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James Murdoch’s wife Kathryn agrees that Fox News should disavow Trump’s fraud claims

James Murdoch’s wife Kathryn has voiced her agreement that her family, which owns Fox News, must ‘put their country above their profits’ and disavow President Donald Trump‘s claims of widespread voter fraud.

Kathryn Murdoch, 47, expressed the sentiment in a tweet on Friday, saying she agreed with CNN host Jake Tapper, who had stated: ‘The Murdochs and the people at Fox have an obligation to put their country above their profits. It is very important that people make it very clear — that there is no credible evidence of widespread fraud.’ 

James stepped down from the board of Fox News parent News Corp in July, citing disagreements with the company’s editorial content, and his wife Kathryn has long quietly supported liberal causes such as climate change.

However, Kathryn’s public statement came as a surprise at a time when Fox News and other media outlets face divisive questions over how to cover the unfolding vote count and Trump’s explosive claim, without proof, that the election is being ‘stolen’ though rampant fraud.

James Murdoch’s wife Kathryn (with him above) has voiced her agreement that her family, which owns Fox News, must disavow Trump’s claims of widespread voter fraud

On Friday, Democrat Joe Biden was on the brink of winning the White House after taking the lead in the potentially decisive state of Pennsylvania. But Trump showed no signs of being ready to concede and his campaign insisted the bitterly contested race is ‘not over.’ 

CNN reported that Fox News employees had been instructed to avoid calling Biden the ‘president elect’ on air even if the network projects Biden will win the presidency.

‘If you’re a Fox News report, and you’re going to abide by this crazy instruction, you might as well hand in your press credentials at the same time,’ commented CNN’s Tapper. 

Fox News, along with CNN, was one of only two major news networks to carry Trump’s angry White House address in its entirety on Thursday evening, without cutting away.

In his 17-minute tirade Trump claimed he was the victim of ‘big media, big money and big tech’ coming together to commit ‘historic election interference’ to give Biden the presidency.

Fox News contributors Bill Bennett and Byron York said that just because Trump did not allege specific instances of irregularities doesn’t mean there haven’t been any. But the president and his lawyers need to present evidence, they said.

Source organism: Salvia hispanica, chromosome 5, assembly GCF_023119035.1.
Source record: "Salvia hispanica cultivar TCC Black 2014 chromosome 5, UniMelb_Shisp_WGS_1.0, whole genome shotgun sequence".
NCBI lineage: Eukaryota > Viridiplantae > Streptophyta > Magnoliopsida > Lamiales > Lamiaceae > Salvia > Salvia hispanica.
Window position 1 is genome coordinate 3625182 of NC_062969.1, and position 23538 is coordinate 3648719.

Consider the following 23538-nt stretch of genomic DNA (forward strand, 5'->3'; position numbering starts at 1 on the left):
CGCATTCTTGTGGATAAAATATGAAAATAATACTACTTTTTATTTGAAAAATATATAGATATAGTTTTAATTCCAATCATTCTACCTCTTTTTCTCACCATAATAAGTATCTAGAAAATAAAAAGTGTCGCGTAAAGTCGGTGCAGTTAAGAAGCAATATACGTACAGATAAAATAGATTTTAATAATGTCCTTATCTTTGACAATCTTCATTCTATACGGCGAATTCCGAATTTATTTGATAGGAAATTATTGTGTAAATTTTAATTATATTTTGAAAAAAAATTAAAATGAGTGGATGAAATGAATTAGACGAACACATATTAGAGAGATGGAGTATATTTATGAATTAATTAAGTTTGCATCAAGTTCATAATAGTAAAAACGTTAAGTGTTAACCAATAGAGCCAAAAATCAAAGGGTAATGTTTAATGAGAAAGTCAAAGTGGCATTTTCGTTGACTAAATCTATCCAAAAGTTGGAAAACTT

‘What we saw tonight is a president who believes that at the end of the day, when all the votes are counted, the election is not going to to go his way, so he’s trying to plan an alternate route to retain the White House,’ said Fox White House correspondent John Roberts.

Fox News, along with CNN, was one of only two major news networks to carry Trump's angry White House address in its entirety on Thursday evening

Fox News, along with CNN, was one of only two major news networks to carry Trump’s angry White House address in its entirety on Thursday evening

Kathryn Murdoch, 47, expressed the sentiment in a tweet on Friday, saying she agreed with CNN host Jake Tapper (above)

Kathryn Murdoch, 47, expressed the sentiment in a tweet on Friday, saying she agreed with CNN host Jake Tapper (above)

Other members of the network’s news staff have also remained skeptical, demanding proof of Trump’s claims. 

‘We haven’t seen that level of fraud. He’s saying it’s there, but we haven’t seen it,’ said Bret Baier, Fox News’ chief political correspondent, while pushing back on former House Speaker Newt Gingrich in an interview on Friday. 

Fox News host Tucker Carlson, one of the network’s top opinion commentators, took a more sympathetic line, saying broadcasters are duty-bound to cover Trump’s accusations and not airbrush them from the election. 

‘Our system works. It has worked before. If people air concerns, resolve the concerns,’ Carlson said in his monologue on Thursday night.

‘Don’t call them names, don’t sweep those concerns under the rug, don’t shut it down artificially with unelected news anchors.’

Earlier this year, Kathryn Murdoch spoke out about her ‘radical centrist’ politics in an interview with Politico’s Women Rule podcast.

James Murdoch, Kathryn, Rupert Murdoch and Wendi Deng leave Murdoch's annual summer party at the Oxo Tower in London on June 17, 2009

James Murdoch, Kathryn, Rupert Murdoch and Wendi Deng leave Murdoch’s annual summer party at the Oxo Tower in London on June 17, 2009

News Corp Executive Chairman and Fox Corporation Co-Chairman Rupert Murdoch

News Corp Executive Chairman and Fox Corporation Co-Chairman Rupert Murdoch

‘This is the first time where I’ve really decided that I have a voice and I need to try to use it,’ said Kathryn, who has long quietly supported climate change causes after Al Gore convinced her the issue was urgent in a 2006 presentation.

‘The decisions we make in the next few years are going to have an impact on coming generations,’ Kathryn said. ‘I need to know that I’ve done everything that I can possibly do.’ 

The Murdoch family retains 39 percent of the voting power in News Corp, the parent company of Fox News and the Wall Street Journal.

Founder Rupert Murdoch, 89, remains executive chairman of News Corp, with his son Lachlan Murdoch as co-chairman. 




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